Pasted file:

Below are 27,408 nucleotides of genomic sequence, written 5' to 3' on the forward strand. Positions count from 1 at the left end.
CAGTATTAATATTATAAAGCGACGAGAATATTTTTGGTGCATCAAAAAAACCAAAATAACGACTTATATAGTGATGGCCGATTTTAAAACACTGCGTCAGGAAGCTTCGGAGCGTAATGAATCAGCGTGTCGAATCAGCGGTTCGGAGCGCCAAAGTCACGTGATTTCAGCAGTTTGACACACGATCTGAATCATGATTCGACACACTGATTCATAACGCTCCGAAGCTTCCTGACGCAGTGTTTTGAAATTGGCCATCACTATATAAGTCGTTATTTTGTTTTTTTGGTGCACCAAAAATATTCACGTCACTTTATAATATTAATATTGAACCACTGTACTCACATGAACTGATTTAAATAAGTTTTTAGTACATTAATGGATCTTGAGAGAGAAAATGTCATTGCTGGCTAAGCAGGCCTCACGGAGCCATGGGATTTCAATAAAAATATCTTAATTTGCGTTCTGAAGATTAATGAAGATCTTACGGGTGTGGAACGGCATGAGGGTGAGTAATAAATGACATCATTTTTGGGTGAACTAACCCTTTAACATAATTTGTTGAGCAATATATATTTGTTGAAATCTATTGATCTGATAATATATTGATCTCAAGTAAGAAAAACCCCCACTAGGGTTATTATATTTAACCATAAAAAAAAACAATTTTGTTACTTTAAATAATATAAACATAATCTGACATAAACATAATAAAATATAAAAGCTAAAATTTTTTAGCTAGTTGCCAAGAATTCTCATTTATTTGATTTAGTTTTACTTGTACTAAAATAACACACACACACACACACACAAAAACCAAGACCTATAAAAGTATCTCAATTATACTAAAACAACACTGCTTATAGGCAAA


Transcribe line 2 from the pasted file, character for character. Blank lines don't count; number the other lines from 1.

CAGTATTAATATTATAAAGCGACGAGAATATTTTTGGTGCATCAAAAAAACCAAAATAACGACTTATATAGTGATGGCCGATTTTAAAACACTGCGTCAGGAAGCTTCGGAGCGTAATGAATCAGCGTGTCGAATCAGCGGTTCGGAGCGCCAAAGTCACGTGATTTCAGCAGTTTGACACACGATCTGAATCATGATTCGACACACTGATTCATAACGCTCCGAAGCTTCCTGACGCAGTGTTTTGAAATTGGCCATCACTATATAAGTCGTTATTTTGTTTTTTTGGTGCACCAAAAATATTCACGTCACTTTATAATATTAATATTGAACCACTGTACTCACATGAACTGATTTAAATAAGTTTTTAGTACATTAATGGATCTTGAGAGAGAAAATGTCATTGCTGGCTAAGCAGGCCTCACGGAGCCATGGGATTTCAATAAAAATATCTTAATTTGCGTTCTGAAGATTAATGAAGATCTTACGGGTGTGGAACGGCATGAGGGTGAGTAATAAATGACATCATTTTTGGGTGAACTAACCCTTTAACATAATTTGTTGAGCAATATATATTTGTTGAAATCTATTGATCTGATAATATATTGATCTCAAGTAAGAAAAACCCCCACTAGGGTTATTATATTTAACCATAAAAAAAAACAATTTTGTTACTTTAAATAATATAAACATAATCTGACATAAACATAATAAAATATAAAAGCTAAAATTTTTTAGCTAGTTGCCAAGAATTCTCATTTATTTGATTTAGTTTTACTTGTACTAAAATAACACACACACACACACACACAAAAACCAAGACCTATAAAAGTATCTCAATTATACTAAAACAACACTGCTTATAGGCAAA